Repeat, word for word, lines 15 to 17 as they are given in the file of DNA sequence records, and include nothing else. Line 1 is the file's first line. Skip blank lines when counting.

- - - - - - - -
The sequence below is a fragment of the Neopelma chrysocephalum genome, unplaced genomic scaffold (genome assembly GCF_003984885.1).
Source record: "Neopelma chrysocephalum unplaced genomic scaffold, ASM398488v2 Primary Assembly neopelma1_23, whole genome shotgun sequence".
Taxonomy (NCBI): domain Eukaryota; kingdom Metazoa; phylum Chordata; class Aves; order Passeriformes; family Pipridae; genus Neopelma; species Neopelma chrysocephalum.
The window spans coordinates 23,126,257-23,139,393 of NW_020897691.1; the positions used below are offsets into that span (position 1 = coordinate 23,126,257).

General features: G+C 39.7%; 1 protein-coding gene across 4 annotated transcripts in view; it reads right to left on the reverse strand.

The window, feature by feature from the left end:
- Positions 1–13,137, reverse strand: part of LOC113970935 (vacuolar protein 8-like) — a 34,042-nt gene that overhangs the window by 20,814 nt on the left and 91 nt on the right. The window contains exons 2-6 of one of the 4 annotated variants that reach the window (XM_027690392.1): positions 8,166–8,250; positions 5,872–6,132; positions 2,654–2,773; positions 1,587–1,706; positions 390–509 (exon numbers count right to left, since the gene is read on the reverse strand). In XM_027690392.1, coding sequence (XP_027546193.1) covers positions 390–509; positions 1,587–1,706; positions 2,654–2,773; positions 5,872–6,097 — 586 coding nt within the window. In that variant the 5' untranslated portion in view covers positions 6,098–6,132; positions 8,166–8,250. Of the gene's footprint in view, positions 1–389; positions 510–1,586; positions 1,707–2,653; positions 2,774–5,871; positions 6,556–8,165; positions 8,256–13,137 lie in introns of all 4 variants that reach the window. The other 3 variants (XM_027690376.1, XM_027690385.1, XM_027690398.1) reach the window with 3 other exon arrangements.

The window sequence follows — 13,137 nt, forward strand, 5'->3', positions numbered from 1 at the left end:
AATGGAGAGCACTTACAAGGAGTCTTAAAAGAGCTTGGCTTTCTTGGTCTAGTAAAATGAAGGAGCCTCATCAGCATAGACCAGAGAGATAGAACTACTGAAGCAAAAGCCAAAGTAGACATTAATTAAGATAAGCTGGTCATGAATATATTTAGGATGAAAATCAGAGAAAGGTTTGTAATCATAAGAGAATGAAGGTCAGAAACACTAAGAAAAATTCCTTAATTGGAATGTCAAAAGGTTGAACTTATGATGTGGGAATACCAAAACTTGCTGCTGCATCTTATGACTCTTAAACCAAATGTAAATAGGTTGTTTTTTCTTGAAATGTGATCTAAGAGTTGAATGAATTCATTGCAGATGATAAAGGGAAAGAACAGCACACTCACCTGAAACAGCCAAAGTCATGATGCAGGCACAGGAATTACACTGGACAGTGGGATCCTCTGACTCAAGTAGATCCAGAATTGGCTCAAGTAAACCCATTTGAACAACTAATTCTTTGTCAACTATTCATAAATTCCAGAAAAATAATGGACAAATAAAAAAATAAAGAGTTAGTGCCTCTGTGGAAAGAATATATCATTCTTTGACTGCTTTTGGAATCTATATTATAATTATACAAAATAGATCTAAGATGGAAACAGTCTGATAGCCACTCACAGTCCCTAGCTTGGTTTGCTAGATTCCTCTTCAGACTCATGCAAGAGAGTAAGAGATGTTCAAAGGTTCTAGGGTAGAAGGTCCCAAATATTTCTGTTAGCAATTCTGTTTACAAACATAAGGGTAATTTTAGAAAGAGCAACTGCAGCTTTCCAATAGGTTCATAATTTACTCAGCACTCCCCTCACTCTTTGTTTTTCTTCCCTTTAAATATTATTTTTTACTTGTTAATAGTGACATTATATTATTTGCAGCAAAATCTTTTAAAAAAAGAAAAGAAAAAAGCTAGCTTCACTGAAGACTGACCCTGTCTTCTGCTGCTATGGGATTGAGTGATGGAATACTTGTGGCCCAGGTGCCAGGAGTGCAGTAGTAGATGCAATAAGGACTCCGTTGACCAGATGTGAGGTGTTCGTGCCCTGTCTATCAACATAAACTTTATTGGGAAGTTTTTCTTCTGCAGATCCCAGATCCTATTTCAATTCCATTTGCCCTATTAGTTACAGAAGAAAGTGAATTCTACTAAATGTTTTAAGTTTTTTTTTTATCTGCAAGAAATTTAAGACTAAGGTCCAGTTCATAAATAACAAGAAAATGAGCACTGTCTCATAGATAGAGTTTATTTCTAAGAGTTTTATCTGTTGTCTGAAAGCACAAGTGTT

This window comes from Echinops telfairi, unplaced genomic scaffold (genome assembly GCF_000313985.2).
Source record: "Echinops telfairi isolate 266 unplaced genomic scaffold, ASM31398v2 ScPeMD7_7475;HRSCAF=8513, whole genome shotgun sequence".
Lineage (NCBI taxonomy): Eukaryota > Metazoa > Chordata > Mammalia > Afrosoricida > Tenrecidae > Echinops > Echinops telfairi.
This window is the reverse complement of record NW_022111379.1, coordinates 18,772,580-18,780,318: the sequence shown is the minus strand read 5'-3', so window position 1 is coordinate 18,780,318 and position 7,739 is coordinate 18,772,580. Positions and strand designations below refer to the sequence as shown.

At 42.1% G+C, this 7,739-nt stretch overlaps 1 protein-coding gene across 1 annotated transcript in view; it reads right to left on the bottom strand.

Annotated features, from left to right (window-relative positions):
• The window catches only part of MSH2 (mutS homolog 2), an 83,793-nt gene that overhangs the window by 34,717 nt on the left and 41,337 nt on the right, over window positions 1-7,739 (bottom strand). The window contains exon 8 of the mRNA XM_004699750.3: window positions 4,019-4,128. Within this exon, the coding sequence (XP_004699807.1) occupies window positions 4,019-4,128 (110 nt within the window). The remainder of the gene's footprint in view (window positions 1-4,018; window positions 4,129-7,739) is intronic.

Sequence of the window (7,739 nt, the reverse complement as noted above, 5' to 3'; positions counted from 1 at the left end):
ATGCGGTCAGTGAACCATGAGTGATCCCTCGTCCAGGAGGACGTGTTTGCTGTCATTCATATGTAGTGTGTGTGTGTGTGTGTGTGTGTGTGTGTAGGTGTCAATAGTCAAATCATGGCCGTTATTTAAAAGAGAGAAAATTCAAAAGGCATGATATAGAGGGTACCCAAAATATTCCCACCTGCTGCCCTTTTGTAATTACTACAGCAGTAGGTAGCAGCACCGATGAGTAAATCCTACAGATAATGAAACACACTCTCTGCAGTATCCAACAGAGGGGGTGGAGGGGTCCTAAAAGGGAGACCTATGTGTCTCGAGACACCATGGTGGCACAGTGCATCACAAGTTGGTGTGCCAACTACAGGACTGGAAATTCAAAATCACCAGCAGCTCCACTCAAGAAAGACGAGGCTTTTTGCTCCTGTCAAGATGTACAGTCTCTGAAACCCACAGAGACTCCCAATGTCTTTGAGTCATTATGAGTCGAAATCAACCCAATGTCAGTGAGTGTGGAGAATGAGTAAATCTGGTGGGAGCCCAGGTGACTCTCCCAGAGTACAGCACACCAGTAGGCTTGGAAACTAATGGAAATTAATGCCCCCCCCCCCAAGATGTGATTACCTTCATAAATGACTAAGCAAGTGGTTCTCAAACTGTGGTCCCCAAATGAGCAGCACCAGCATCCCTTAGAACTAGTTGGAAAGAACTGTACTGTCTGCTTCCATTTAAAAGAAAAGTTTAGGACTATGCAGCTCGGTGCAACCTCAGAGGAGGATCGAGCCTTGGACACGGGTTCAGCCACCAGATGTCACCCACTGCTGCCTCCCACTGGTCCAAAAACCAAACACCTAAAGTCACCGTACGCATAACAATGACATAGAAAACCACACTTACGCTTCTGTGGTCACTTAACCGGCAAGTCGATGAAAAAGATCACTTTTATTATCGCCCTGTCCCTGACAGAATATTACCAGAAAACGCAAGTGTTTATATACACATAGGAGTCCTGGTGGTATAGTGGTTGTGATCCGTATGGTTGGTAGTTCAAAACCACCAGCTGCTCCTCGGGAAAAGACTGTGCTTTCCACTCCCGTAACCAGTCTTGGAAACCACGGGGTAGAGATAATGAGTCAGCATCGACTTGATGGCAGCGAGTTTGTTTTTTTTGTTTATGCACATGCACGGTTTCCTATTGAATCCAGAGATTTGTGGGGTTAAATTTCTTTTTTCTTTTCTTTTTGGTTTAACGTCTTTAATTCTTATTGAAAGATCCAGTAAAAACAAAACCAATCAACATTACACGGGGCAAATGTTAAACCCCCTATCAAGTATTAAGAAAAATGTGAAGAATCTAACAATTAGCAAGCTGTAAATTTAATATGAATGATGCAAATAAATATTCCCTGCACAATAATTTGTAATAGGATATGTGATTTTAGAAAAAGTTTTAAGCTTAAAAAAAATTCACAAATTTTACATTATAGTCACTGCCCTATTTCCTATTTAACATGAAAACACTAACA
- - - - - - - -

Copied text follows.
Annotated features, from left to right (window-relative positions):
• The window catches only part of MSH2 (mutS homolog 2), an 83,793-nt gene that overhangs the window by 34,717 nt on the left and 41,337 nt on the right, over window positions 1-7,739 (bottom strand). The window contains exon 8 of the mRNA XM_004699750.3: window positions 4,019-4,128. Within this exon, the coding sequence (XP_004699807.1) occupies window positions 4,019-4,128 (110 nt within the window). The remainder of the gene's footprint in view (window positions 1-4,018; window positions 4,129-7,739) is intronic.

Sequence of the window (7,739 nt, the reverse complement as noted above, 5' to 3'; positions counted from 1 at the left end):